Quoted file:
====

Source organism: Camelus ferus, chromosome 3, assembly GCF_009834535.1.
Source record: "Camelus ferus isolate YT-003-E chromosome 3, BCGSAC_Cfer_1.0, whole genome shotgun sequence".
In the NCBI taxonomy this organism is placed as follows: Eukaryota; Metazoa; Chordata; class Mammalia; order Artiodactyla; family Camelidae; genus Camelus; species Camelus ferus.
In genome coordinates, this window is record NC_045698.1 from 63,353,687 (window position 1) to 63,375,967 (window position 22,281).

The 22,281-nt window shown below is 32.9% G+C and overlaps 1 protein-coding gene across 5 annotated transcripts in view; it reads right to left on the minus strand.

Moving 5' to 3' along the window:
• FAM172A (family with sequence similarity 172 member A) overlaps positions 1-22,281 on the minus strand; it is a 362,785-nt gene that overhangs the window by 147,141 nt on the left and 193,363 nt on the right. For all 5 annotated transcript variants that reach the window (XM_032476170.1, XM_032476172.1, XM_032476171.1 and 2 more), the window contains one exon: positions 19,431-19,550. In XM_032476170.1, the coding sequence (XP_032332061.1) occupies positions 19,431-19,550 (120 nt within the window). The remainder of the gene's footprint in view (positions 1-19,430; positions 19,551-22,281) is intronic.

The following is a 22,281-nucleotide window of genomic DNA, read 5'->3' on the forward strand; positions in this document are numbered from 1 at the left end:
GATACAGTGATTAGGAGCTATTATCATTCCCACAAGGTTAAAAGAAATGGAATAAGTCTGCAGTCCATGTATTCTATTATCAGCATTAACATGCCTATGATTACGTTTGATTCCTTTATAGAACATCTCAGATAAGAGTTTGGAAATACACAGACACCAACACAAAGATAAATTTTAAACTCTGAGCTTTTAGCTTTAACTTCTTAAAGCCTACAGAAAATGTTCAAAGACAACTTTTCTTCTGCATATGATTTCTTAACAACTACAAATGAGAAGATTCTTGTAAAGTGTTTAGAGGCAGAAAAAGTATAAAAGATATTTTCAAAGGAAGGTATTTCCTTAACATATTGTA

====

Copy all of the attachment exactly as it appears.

Source organism: Camelus ferus, chromosome 3, assembly GCF_009834535.1.
Source record: "Camelus ferus isolate YT-003-E chromosome 3, BCGSAC_Cfer_1.0, whole genome shotgun sequence".
In the NCBI taxonomy this organism is placed as follows: Eukaryota; Metazoa; Chordata; class Mammalia; order Artiodactyla; family Camelidae; genus Camelus; species Camelus ferus.
In genome coordinates, this window is record NC_045698.1 from 63,353,687 (window position 1) to 63,375,967 (window position 22,281).

The 22,281-nt window shown below is 32.9% G+C and overlaps 1 protein-coding gene across 5 annotated transcripts in view; it reads right to left on the minus strand.

Moving 5' to 3' along the window:
• FAM172A (family with sequence similarity 172 member A) overlaps positions 1-22,281 on the minus strand; it is a 362,785-nt gene that overhangs the window by 147,141 nt on the left and 193,363 nt on the right. For all 5 annotated transcript variants that reach the window (XM_032476170.1, XM_032476172.1, XM_032476171.1 and 2 more), the window contains one exon: positions 19,431-19,550. In XM_032476170.1, the coding sequence (XP_032332061.1) occupies positions 19,431-19,550 (120 nt within the window). The remainder of the gene's footprint in view (positions 1-19,430; positions 19,551-22,281) is intronic.

The following is a 22,281-nucleotide window of genomic DNA, read 5'->3' on the forward strand; positions in this document are numbered from 1 at the left end:
GATACAGTGATTAGGAGCTATTATCATTCCCACAAGGTTAAAAGAAATGGAATAAGTCTGCAGTCCATGTATTCTATTATCAGCATTAACATGCCTATGATTACGTTTGATTCCTTTATAGAACATCTCAGATAAGAGTTTGGAAATACACAGACACCAACACAAAGATAAATTTTAAACTCTGAGCTTTTAGCTTTAACTTCTTAAAGCCTACAGAAAATGTTCAAAGACAACTTTTCTTCTGCATATGATTTCTTAACAACTACAAATGAGAAGATTCTTGTAAAGTGTTTAGAGGCAGAAAAAGTATAAAAGATATTTTCAAAGGAAGGTATTTCCTTAACATATTGTA